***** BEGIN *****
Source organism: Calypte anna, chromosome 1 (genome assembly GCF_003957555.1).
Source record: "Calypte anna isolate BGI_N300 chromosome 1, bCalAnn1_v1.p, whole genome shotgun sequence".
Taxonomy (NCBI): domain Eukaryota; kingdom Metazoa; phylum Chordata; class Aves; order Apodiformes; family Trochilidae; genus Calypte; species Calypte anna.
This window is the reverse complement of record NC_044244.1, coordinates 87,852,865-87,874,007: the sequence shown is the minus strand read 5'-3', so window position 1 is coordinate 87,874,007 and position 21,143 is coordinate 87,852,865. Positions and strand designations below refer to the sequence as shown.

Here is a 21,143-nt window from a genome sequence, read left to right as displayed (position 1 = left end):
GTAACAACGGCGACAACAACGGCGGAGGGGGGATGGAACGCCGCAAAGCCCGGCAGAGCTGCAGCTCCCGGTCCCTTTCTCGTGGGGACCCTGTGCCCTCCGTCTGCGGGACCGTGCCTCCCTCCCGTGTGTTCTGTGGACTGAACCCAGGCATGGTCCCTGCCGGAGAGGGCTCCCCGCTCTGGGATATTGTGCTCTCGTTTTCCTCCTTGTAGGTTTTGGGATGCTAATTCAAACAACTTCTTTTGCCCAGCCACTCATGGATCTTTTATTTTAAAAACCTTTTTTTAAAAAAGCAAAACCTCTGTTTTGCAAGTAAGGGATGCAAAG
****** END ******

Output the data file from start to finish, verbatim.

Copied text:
Source organism: Calypte anna, chromosome 1 (genome assembly GCF_003957555.1).
Source record: "Calypte anna isolate BGI_N300 chromosome 1, bCalAnn1_v1.p, whole genome shotgun sequence".
Taxonomy (NCBI): domain Eukaryota; kingdom Metazoa; phylum Chordata; class Aves; order Apodiformes; family Trochilidae; genus Calypte; species Calypte anna.
This window is the reverse complement of record NC_044244.1, coordinates 87,852,865-87,874,007: the sequence shown is the minus strand read 5'-3', so window position 1 is coordinate 87,874,007 and position 21,143 is coordinate 87,852,865. Positions and strand designations below refer to the sequence as shown.

Here is a 21,143-nt window from a genome sequence, read left to right as displayed (position 1 = left end):
GTAACAACGGCGACAACAACGGCGGAGGGGGGATGGAACGCCGCAAAGCCCGGCAGAGCTGCAGCTCCCGGTCCCTTTCTCGTGGGGACCCTGTGCCCTCCGTCTGCGGGACCGTGCCTCCCTCCCGTGTGTTCTGTGGACTGAACCCAGGCATGGTCCCTGCCGGAGAGGGCTCCCCGCTCTGGGATATTGTGCTCTCGTTTTCCTCCTTGTAGGTTTTGGGATGCTAATTCAAACAACTTCTTTTGCCCAGCCACTCATGGATCTTTTATTTTAAAAACCTTTTTTTAAAAAAGCAAAACCTCTGTTTTGCAAGTAAGGGATGCAAAG